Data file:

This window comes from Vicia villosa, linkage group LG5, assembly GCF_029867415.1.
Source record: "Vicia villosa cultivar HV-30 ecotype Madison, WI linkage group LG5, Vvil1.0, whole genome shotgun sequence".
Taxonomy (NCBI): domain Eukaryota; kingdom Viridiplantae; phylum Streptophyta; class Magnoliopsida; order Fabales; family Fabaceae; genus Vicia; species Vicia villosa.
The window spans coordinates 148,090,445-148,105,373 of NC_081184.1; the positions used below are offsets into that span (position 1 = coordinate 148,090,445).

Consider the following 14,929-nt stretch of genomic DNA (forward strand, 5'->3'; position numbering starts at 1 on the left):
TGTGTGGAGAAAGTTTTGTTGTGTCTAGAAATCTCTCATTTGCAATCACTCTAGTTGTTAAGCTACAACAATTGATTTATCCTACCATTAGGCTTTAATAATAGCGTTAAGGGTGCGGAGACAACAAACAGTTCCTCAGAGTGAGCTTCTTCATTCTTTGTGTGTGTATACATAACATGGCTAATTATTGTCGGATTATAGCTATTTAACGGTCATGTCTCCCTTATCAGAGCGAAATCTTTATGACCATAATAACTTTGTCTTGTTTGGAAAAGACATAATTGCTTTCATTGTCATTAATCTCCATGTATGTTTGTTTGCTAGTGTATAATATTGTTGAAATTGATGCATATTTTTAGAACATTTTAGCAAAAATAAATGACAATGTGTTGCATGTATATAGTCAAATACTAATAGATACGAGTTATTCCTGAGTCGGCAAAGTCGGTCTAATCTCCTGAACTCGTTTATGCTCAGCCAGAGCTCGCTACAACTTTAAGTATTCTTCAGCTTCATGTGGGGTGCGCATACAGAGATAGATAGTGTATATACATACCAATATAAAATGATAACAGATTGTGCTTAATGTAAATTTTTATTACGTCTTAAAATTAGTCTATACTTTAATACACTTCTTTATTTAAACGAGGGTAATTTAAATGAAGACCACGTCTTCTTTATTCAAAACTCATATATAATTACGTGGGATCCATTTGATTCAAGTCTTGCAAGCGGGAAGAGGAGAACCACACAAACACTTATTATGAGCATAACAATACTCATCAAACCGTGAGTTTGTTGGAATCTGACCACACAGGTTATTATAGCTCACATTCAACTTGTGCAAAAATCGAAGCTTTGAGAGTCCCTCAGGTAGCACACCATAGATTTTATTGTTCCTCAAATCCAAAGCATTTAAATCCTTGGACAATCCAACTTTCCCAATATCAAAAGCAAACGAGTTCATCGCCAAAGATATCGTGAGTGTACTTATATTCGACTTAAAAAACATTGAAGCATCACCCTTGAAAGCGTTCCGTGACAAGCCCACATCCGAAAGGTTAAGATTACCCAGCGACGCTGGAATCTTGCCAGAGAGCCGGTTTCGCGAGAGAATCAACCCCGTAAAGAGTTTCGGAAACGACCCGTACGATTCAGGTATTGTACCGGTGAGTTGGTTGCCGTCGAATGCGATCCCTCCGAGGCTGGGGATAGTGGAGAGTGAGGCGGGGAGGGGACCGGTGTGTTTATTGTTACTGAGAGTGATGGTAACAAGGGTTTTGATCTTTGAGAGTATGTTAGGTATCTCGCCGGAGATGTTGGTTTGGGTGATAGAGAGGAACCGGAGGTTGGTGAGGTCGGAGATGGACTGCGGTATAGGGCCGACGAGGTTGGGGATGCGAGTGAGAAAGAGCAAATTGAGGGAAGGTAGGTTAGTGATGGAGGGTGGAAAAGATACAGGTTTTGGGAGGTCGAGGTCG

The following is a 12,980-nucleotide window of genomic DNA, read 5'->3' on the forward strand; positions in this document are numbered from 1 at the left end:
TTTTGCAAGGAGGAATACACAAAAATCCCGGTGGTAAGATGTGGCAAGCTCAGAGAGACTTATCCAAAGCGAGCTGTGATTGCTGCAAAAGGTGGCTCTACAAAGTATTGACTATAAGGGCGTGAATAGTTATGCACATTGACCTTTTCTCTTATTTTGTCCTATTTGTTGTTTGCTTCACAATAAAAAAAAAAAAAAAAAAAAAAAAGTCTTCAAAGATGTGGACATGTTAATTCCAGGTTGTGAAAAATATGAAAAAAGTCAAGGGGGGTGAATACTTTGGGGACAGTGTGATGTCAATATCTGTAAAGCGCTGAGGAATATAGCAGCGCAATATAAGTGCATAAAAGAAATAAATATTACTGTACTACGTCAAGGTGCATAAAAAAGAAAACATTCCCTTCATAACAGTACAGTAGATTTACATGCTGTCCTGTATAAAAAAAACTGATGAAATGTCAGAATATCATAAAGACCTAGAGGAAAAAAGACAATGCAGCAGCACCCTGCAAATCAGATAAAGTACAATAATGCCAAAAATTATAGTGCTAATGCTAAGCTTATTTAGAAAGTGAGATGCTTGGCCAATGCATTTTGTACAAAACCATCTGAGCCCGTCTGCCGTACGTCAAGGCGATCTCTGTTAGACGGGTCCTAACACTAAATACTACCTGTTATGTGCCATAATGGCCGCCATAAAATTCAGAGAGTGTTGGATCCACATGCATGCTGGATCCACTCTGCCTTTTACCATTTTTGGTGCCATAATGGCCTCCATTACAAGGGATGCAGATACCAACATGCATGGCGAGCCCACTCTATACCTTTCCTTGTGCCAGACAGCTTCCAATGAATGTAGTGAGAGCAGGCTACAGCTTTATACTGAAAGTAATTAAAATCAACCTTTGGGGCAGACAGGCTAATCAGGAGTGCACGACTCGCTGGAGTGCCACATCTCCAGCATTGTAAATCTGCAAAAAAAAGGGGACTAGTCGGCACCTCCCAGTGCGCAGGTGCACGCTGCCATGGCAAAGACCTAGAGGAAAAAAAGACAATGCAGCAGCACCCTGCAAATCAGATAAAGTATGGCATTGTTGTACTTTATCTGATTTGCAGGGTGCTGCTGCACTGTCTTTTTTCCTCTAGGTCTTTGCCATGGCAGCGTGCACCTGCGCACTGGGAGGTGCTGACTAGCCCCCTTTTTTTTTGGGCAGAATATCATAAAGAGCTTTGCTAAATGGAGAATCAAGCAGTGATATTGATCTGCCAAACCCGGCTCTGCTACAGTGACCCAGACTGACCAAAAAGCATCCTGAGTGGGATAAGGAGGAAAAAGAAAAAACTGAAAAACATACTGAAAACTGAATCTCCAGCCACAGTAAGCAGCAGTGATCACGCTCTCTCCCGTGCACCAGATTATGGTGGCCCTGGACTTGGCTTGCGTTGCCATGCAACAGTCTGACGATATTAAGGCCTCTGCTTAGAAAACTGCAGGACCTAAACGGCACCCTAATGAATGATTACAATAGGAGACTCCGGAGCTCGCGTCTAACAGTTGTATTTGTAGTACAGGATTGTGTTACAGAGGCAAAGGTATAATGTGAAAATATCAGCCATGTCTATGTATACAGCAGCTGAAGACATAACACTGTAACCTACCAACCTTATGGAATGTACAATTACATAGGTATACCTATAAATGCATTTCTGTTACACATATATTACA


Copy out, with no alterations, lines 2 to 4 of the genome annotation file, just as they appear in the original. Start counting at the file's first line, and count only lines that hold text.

Source record: "Vicia villosa cultivar HV-30 ecotype Madison, WI linkage group LG5, Vvil1.0, whole genome shotgun sequence".
Taxonomy (NCBI): domain Eukaryota; kingdom Viridiplantae; phylum Streptophyta; class Magnoliopsida; order Fabales; family Fabaceae; genus Vicia; species Vicia villosa.
The window spans coordinates 148,090,445-148,105,373 of NC_081184.1; the positions used below are offsets into that span (position 1 = coordinate 148,090,445).